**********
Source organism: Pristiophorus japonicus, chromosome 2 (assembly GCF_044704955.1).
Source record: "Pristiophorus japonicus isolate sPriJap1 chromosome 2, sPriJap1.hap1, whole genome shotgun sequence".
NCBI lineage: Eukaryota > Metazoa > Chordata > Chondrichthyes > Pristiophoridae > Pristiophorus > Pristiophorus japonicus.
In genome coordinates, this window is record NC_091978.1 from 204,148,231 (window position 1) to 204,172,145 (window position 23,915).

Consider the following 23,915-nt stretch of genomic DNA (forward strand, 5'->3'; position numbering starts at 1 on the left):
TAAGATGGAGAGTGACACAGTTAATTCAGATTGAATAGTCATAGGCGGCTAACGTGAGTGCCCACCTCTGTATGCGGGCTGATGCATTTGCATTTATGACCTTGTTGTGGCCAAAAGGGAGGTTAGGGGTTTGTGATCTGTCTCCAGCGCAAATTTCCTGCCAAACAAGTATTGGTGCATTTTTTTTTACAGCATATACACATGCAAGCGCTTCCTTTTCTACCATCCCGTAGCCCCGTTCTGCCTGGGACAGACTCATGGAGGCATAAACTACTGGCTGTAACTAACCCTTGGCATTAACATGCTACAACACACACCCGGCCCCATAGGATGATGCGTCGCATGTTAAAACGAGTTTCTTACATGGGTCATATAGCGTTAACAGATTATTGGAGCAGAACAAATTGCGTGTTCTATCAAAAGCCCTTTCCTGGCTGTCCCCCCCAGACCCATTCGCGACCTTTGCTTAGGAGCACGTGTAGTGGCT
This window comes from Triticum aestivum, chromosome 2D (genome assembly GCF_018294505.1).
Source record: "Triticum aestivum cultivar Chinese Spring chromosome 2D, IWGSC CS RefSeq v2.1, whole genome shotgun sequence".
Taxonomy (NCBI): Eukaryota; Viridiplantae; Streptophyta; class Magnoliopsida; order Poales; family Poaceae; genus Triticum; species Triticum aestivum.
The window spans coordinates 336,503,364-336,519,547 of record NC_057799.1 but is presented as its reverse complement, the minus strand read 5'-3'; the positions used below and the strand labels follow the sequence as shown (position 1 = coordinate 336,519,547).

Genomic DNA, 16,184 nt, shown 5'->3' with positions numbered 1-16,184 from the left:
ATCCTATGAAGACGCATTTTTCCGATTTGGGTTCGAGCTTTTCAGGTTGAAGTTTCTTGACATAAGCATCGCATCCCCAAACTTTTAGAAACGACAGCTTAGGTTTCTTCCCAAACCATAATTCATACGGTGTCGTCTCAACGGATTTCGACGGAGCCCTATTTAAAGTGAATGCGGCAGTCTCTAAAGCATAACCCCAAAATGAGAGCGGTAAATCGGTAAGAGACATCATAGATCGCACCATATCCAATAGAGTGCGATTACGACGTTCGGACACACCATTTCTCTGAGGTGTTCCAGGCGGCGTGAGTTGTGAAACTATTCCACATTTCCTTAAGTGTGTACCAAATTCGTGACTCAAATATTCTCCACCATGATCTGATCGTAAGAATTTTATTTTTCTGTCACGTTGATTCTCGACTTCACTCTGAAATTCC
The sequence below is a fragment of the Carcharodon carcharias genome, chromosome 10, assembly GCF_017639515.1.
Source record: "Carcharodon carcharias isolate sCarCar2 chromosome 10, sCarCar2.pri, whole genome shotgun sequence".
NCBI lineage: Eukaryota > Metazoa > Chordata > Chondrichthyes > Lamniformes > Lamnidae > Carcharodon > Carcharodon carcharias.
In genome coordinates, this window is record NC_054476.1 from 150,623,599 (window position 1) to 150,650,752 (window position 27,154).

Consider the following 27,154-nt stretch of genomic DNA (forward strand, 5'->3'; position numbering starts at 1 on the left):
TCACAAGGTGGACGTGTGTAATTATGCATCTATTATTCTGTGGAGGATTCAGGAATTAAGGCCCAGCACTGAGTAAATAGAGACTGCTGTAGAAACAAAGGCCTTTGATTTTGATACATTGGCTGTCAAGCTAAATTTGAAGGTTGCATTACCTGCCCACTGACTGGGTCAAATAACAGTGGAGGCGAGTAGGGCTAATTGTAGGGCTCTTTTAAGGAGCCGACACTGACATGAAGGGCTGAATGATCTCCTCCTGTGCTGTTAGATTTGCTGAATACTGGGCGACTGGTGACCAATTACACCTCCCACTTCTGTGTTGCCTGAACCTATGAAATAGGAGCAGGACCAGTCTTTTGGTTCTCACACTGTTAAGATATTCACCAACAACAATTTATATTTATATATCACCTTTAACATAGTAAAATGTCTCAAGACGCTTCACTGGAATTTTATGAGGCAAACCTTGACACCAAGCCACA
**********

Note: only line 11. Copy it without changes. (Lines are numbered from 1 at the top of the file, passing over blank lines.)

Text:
Genomic DNA, 16,184 nt, shown 5'->3' with positions numbered 1-16,184 from the left: